Computer data storage, often called storage or memory, is a technology consisting of computer components and recording media to retain digital data. The CPU manipulates data via the storage. There are two viable options when it comes to storage; SSDs and hard drives. The later are slower but the former more expensive! Now, as a rule I use external hard drives, I like them as they are seperate from the computer (incase anything disastrous happens with the computer, my footage is safe), I can also use multiple external hard drives to back-up and store in seperate physical locations. However, you do need storage space on a computer and sometimes it is good to have files readily accessible (finished film files for instance are useful) and it's a bit of a pain if you have a client sitting beside you and you are searching on various external hard drives for that exact clip you want to show them. Currently external hard drives with USB 3.1 ports, to match my motherboard ports, are really expensive - but they will go down with time. Really the storage on the self-build is good for installation and the capability to store on the computer if necessary, and of course applications - notably editing software. We could look at 2x storage units, technically 3 as the second comes in a pair (and perhaps get all of them). Firstly the Samsung 960 Pro 1 TB M.2 SSD:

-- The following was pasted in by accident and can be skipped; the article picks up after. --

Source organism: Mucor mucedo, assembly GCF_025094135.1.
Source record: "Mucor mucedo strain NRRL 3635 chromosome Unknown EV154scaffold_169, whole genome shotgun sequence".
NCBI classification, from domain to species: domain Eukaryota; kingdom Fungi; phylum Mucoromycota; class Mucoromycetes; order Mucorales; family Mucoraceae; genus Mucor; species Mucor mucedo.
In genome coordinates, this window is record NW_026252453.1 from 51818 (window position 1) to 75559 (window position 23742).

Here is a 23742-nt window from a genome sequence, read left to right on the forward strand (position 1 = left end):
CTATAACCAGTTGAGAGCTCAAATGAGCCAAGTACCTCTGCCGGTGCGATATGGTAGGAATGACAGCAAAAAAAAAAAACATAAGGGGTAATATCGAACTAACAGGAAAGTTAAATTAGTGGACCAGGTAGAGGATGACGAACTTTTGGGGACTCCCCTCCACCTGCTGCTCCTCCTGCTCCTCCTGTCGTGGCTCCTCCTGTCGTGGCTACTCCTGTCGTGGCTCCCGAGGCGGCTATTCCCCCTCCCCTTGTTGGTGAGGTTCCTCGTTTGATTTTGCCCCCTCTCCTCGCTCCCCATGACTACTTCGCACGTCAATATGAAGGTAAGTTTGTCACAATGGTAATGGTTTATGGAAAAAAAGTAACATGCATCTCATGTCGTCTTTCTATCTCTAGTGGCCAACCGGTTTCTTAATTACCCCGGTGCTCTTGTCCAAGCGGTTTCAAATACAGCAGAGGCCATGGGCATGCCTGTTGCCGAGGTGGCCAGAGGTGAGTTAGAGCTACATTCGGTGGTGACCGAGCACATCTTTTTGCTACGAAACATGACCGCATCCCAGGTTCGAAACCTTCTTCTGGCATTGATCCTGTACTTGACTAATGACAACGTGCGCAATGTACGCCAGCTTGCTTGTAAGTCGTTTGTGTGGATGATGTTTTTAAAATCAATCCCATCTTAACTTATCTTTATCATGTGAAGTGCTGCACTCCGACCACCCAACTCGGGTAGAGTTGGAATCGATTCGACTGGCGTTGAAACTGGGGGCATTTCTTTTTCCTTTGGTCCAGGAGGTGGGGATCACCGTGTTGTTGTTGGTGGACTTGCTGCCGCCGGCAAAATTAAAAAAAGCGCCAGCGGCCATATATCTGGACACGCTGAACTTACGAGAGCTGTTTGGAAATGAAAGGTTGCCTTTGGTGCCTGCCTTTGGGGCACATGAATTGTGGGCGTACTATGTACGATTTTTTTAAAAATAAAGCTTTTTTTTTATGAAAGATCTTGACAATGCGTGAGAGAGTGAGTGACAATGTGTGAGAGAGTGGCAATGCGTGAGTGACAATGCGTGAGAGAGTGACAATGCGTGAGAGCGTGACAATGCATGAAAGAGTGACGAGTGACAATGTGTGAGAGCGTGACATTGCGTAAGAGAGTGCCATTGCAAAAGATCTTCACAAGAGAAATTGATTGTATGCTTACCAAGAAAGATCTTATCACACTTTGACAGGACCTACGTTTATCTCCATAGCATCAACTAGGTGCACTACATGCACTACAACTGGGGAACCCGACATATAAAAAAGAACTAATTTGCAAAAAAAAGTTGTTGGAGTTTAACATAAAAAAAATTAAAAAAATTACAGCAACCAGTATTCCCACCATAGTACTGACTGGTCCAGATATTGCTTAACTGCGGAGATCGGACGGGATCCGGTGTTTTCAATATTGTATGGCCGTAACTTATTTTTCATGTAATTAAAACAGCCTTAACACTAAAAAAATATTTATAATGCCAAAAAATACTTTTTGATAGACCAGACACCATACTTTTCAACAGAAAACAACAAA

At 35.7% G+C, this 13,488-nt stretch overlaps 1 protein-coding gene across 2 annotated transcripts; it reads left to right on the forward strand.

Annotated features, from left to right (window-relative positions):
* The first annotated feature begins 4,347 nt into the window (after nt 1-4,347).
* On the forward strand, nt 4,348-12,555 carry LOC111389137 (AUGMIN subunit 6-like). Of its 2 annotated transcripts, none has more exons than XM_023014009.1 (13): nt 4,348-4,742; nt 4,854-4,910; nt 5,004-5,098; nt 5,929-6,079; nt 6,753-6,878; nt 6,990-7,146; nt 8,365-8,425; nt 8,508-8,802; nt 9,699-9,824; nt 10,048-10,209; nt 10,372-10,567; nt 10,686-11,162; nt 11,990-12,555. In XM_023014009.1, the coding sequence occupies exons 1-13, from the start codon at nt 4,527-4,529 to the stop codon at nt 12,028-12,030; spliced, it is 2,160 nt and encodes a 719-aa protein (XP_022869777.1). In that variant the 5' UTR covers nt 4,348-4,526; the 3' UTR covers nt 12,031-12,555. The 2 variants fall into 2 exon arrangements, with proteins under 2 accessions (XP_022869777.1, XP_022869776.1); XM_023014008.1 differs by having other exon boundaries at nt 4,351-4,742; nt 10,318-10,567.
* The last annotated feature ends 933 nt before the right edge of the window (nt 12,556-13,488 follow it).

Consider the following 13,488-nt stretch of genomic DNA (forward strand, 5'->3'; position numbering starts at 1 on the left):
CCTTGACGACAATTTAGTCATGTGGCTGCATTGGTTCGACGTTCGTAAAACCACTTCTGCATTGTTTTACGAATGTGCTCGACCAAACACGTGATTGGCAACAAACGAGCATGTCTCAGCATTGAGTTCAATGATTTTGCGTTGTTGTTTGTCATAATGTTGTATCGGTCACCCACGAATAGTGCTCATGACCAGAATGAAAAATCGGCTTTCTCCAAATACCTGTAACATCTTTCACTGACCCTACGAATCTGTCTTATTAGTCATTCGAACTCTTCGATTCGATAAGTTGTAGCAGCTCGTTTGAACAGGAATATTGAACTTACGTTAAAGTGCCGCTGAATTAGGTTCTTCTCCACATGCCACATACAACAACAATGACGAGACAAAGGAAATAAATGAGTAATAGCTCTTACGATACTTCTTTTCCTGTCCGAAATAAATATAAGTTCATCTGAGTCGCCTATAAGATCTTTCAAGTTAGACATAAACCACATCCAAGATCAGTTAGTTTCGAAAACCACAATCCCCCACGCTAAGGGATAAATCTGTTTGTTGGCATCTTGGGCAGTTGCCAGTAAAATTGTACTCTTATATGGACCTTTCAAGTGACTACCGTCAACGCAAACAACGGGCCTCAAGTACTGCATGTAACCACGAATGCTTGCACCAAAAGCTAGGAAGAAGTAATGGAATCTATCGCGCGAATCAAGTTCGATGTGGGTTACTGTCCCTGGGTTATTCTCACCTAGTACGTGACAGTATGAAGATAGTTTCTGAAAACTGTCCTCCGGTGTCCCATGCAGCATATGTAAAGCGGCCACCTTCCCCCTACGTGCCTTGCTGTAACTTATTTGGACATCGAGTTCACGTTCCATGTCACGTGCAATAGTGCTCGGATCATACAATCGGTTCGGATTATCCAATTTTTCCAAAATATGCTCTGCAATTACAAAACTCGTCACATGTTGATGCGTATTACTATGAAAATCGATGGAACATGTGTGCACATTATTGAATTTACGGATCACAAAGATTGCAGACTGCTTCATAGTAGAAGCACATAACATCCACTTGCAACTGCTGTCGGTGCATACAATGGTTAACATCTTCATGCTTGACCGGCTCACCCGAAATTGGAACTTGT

The Samsung 960 Pro 1 TB M.2 SSD is designed for high end workstations, the read/write speeds are huge (up to 3,500/2,100 MB/s) and it has enhanced bandwidth and lower latency than SATA SSDs. This is the 1TB model, but there is also a 2TB model, which is unprecedented for these kind of SSDs.
The HGST 6 TB hard drive, holds up to 6TB storage, is great for power efficiency, and works great with everything I am looking at. There is not a huge amount to say about hard drives really, they need to have fast read and write speeds and be able to store enough data, both of the above do that to a very high level.
It's very important to get a high quality power supply, especially as if something goes wrong then a cheap supply could be the cause of a disaster. It needs to obviously work with the motherboard to power it. A quick look online points to the EVGA 1000 P2 which ticks all the right boxes.